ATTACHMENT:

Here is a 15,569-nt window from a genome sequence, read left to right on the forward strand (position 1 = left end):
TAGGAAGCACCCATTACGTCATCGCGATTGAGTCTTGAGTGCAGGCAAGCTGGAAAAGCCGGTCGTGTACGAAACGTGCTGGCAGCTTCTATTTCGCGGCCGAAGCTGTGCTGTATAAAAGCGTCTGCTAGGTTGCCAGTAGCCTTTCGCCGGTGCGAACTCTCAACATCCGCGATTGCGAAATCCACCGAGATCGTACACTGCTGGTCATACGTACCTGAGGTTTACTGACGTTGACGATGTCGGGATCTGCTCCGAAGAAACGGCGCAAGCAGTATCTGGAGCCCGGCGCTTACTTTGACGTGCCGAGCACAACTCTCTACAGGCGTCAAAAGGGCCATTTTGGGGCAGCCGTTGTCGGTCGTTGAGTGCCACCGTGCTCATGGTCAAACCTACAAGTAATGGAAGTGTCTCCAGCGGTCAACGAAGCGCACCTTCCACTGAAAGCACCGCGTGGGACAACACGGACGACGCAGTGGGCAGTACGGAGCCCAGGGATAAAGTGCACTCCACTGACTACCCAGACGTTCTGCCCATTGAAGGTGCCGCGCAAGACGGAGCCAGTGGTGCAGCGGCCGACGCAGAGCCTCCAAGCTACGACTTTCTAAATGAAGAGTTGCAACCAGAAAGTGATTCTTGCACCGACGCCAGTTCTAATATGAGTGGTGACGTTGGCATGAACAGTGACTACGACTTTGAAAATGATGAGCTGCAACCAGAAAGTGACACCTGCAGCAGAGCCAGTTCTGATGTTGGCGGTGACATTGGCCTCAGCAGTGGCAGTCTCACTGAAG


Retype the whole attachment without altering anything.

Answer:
Here is a 15,569-nt window from a genome sequence, read left to right on the forward strand (position 1 = left end):
TAGGAAGCACCCATTACGTCATCGCGATTGAGTCTTGAGTGCAGGCAAGCTGGAAAAGCCGGTCGTGTACGAAACGTGCTGGCAGCTTCTATTTCGCGGCCGAAGCTGTGCTGTATAAAAGCGTCTGCTAGGTTGCCAGTAGCCTTTCGCCGGTGCGAACTCTCAACATCCGCGATTGCGAAATCCACCGAGATCGTACACTGCTGGTCATACGTACCTGAGGTTTACTGACGTTGACGATGTCGGGATCTGCTCCGAAGAAACGGCGCAAGCAGTATCTGGAGCCCGGCGCTTACTTTGACGTGCCGAGCACAACTCTCTACAGGCGTCAAAAGGGCCATTTTGGGGCAGCCGTTGTCGGTCGTTGAGTGCCACCGTGCTCATGGTCAAACCTACAAGTAATGGAAGTGTCTCCAGCGGTCAACGAAGCGCACCTTCCACTGAAAGCACCGCGTGGGACAACACGGACGACGCAGTGGGCAGTACGGAGCCCAGGGATAAAGTGCACTCCACTGACTACCCAGACGTTCTGCCCATTGAAGGTGCCGCGCAAGACGGAGCCAGTGGTGCAGCGGCCGACGCAGAGCCTCCAAGCTACGACTTTCTAAATGAAGAGTTGCAACCAGAAAGTGATTCTTGCACCGACGCCAGTTCTAATATGAGTGGTGACGTTGGCATGAACAGTGACTACGACTTTGAAAATGATGAGCTGCAACCAGAAAGTGACACCTGCAGCAGAGCCAGTTCTGATGTTGGCGGTGACATTGGCCTCAGCAGTGGCAGTCTCACTGAAG